Where do you see Microsoft’s opportunities in the near future?
One of the many opportunities that we see is leveraging the mobile-first, cloud-first world that we are in right now. Today, we live in a changing and dynamic landscape where our conversations go beyond the CIOs (Chief Information Officers) to other business decision makers in various fields such as Human Resource or even Marketing.
As a case in point, Gartner has predicted that by 2017, CMOs (Chief Marketing Officers) will actually spend more on IT than CIOs as marketing is becoming increasingly technology-based – especially in this digitized, consumer-driven era, where consumers are smarter and technologically savvier.
Microsoft employs the largest partner ecosystem globally, investing over US$5 billion worldwide in channel operations annually. How do you continue to drive growth and momentum in this space locally?
Locally, Microsoft Malaysia maintains over 5,000 partners nationwide, which is the largest within our local IT industry. We want to continuously build up the local ecosystem and see our partners committed with us – we need to ensure that they continue taking the same journey with us – that we are both strongly aligned in terms of direction and go-to-market solutions.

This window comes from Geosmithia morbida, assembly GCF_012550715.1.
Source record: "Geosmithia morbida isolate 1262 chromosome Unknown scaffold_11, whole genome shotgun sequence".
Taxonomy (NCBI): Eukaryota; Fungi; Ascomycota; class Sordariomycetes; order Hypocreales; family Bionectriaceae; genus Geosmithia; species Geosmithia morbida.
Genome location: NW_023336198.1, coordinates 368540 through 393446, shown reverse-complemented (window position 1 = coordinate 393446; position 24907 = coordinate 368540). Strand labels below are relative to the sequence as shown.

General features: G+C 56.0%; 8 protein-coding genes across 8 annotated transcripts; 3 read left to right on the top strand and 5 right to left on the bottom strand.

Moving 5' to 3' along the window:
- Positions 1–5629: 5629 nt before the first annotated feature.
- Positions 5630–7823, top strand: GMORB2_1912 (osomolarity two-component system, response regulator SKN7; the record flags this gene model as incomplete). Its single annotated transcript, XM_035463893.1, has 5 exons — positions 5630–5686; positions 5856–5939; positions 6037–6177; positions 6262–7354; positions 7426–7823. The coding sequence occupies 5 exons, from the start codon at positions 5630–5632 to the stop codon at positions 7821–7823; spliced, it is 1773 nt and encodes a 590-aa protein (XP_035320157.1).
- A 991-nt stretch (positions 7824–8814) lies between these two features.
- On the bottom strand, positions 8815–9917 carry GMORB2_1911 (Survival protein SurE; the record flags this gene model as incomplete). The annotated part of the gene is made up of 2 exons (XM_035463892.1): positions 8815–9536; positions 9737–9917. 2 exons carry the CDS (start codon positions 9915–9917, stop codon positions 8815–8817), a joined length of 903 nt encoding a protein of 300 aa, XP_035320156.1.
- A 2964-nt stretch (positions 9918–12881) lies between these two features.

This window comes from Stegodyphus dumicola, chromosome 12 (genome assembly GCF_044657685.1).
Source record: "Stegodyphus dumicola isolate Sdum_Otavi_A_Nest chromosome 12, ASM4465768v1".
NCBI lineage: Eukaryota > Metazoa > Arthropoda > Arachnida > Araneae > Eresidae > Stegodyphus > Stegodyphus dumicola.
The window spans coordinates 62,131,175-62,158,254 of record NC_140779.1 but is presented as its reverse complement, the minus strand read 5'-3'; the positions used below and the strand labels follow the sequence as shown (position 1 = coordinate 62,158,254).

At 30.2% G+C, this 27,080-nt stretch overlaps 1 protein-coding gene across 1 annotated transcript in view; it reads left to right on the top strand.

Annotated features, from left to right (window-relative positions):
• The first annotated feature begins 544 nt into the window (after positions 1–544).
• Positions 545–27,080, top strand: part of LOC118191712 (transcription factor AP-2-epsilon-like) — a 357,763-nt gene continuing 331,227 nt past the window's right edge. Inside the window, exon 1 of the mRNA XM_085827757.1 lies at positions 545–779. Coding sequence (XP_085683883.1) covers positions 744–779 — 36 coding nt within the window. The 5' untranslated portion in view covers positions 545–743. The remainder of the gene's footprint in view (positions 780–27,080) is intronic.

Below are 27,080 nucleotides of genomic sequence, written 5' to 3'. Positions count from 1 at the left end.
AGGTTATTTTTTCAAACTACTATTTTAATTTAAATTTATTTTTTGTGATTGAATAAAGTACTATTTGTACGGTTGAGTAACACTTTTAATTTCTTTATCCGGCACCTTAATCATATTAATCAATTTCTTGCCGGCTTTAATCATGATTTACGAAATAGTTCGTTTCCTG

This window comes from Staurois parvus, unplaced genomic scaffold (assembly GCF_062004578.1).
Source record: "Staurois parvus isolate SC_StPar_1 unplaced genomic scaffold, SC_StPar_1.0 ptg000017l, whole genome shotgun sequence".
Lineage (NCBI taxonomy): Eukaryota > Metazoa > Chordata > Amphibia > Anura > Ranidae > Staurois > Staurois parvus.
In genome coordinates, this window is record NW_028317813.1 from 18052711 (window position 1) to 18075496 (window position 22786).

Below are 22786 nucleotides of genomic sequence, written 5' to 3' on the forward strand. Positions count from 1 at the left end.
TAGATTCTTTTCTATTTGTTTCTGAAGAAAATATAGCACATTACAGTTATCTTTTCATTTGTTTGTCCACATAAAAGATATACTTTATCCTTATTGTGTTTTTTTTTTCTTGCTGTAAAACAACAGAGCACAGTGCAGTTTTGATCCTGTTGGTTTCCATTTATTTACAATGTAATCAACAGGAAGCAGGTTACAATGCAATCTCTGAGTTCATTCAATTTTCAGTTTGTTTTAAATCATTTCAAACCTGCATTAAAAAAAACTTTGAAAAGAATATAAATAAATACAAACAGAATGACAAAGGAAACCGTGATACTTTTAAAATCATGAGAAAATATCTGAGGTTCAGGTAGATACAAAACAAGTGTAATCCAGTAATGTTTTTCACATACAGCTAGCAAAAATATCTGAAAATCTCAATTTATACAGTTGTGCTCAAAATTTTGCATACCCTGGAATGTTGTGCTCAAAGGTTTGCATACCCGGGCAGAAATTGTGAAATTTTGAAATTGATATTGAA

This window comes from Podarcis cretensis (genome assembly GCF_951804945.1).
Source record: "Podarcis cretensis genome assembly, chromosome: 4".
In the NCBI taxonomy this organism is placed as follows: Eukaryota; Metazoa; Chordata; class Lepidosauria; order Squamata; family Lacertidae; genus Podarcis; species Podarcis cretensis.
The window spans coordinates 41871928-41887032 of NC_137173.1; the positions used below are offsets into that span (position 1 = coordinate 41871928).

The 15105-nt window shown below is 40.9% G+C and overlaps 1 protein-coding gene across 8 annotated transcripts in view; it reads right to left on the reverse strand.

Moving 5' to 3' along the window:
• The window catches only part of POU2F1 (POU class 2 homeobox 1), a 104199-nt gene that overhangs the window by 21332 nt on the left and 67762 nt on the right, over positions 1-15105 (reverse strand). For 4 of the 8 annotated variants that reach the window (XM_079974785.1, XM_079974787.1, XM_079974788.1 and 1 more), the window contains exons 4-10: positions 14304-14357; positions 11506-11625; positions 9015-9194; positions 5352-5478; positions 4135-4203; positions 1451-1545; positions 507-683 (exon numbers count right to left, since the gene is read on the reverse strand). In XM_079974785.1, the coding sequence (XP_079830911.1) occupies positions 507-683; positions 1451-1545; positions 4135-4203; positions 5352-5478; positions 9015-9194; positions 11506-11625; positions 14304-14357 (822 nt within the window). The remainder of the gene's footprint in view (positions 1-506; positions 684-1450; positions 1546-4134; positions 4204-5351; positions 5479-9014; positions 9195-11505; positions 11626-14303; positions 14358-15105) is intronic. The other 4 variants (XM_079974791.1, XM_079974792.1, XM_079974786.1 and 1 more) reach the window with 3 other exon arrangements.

Beyond work – what do you like to do in your free time?
I’m a sports person and I love the outdoors. I play badminton, soccer or hockey when I can – I believe that these sports develops a lot of character and teamwork, which is akin to my own management style. As Michael Jordan once said – “Talent wins games, but teamwork and intelligence win championships.”
This is the same in a work environment – everyone needs to support each other in order to work together and to win together. It’s about leveraging every individual’s strengths to succeed.
Malaysia is turning 58 in a few days. What does Merdeka mean to you?
I’m not shy to say I’m born in 1963! So I’ve really seen how the country has transformed and how the nation has grown. To me, Merdeka is really about self-reflection and seeing how we can progress, moving forward. Over the years, I’ve seen how we’ve transitioned from our humble beginnings – transforming ourselves to being an agriculture and resource rich country to one of manufacturing, to a nation that is now a knowledge based economy. There’s still room for growth and potential, for us to achieve a developed nation status by the year 2020.